Not a typical sales model but it works—several billion dollars later!
Lessons from the Classroom
As might be expected in an academic environment, many students struggled to reduce the data into a ten-minute compelling pitch. Mark Twain is credited with saying “I didn’t have time to write a short letter, so I wrote a long one instead.”
It takes significant effort to succinctly address complex multi-faceted problems. A classic; when tasked to write a one-page executive summary one student submitted a multi-page report with appendices. His retort was that the subject was too important to only write one page on it. This response defeated the learning objective of the exercise.
CFO’s do not make trivial decisions. If you would have her take time to listen to you. Be prepared!
Is the Deal Worth Winning?
For more information check out our Value Proposition Matrix® and the Digital Oilfield Case Study.
Resolution: Celebrating a New Operational start one more time
Critical Mass: Value from the RBC Framework
Nuclear physicists define the term, “critical mass” as the amount of fissile material whereby a nuclear reaction is self-sustaining. From that original definition, the construct is further developed along societal and political terms as a function of the environment and number of adopters and their interdependencies that create enough of a consensus for individual actions that sustains an undertaking.
In 1996, the author published the first of several case studies on a societal interaction model based on the Relationships, Behavior and Conditions (RBC) construct among economic actors. Previously the model was only in the domain of academia.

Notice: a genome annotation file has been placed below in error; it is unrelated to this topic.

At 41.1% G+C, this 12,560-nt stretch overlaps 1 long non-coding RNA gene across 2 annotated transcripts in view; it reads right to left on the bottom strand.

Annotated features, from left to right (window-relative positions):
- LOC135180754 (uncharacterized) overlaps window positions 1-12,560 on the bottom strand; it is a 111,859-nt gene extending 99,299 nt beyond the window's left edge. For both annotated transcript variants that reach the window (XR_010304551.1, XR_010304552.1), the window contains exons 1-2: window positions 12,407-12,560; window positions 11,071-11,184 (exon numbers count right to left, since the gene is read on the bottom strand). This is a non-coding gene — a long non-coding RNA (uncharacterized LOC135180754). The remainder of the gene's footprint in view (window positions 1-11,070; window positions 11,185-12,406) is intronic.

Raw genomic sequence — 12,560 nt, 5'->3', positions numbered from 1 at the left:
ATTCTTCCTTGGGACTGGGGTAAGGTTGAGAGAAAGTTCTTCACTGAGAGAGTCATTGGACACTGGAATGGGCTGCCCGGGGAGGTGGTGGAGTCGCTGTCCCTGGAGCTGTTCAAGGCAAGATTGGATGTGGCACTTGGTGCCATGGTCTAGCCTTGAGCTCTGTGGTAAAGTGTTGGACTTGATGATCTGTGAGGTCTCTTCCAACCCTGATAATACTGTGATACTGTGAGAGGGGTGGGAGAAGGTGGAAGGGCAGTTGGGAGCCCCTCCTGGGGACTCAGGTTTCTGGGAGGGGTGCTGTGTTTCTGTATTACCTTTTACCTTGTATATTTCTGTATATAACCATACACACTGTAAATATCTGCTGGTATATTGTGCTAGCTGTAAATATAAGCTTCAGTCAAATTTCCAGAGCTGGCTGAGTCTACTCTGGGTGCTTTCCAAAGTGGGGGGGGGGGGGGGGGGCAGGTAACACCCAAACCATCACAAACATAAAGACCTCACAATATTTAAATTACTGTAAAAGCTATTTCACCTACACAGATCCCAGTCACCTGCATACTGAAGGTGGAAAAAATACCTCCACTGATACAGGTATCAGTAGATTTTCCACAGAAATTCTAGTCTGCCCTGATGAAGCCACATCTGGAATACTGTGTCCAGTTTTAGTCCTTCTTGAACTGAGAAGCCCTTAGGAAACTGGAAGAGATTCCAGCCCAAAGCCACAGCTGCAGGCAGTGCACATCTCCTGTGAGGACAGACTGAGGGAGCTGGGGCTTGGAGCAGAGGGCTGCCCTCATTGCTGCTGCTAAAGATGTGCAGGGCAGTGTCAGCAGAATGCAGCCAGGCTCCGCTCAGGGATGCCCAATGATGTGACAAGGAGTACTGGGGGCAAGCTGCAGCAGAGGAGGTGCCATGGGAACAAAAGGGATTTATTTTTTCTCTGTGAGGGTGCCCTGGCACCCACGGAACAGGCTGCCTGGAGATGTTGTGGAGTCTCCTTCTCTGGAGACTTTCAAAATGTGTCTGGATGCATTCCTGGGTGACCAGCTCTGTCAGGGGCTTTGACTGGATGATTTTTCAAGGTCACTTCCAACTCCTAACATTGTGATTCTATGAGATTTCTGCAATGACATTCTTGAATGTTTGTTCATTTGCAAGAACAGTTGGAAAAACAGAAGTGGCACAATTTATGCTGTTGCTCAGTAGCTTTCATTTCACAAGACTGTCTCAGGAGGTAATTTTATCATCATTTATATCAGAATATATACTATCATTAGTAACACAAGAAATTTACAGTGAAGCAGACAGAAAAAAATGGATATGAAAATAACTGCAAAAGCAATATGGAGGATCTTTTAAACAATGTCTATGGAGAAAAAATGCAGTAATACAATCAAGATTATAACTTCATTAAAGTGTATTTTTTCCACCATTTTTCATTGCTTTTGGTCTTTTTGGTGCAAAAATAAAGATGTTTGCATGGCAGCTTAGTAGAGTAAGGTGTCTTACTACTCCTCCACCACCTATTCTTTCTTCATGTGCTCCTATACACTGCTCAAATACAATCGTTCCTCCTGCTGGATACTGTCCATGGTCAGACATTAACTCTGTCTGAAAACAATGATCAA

This blog addresses contemporary issues from the RBC perspective and whether in the present state they are sustainable or not. Many readers may be familiar with the “Innovation Adoption Curve.” RBC seeks to enlighten the causality of behaviors that cause movement towards the critical mass that generates movement along this diffusion curve.
Other Blogs Dr. Shemwell Authors
Dr. Shemwell is an author for the following 3rd party blogs.
Governing Energy Blog
BTOES Insights is the content portal for Business Transformation & Operational Excellence opinions, reports & news. Dr. Shemwell is a contributor.
Consult 2050 connects organizations with a wide range of consultants all around the world. The firm operates an online marketplace for consultancy services.
About the Author
Dr. Scott M. Shemwell has over 30 years technical and executive management experience primarily in the energy sector. He is the author of six books and has written extensively about the field of operations. Shemwell is the Managing Director of The Rapid Response Institute, a firm that focuses on providing its customers with solutions enabling Operational Excellence and regulatory compliance management. He has studied cultural interactions for more than 30 years—his dissertation; Cross Cultural Negotiations Between Japanese and American Businessmen: A Systems Analysis (Exploratory Study) is an early peer reviewed manuscript addressing the systemic structure of societal relationships.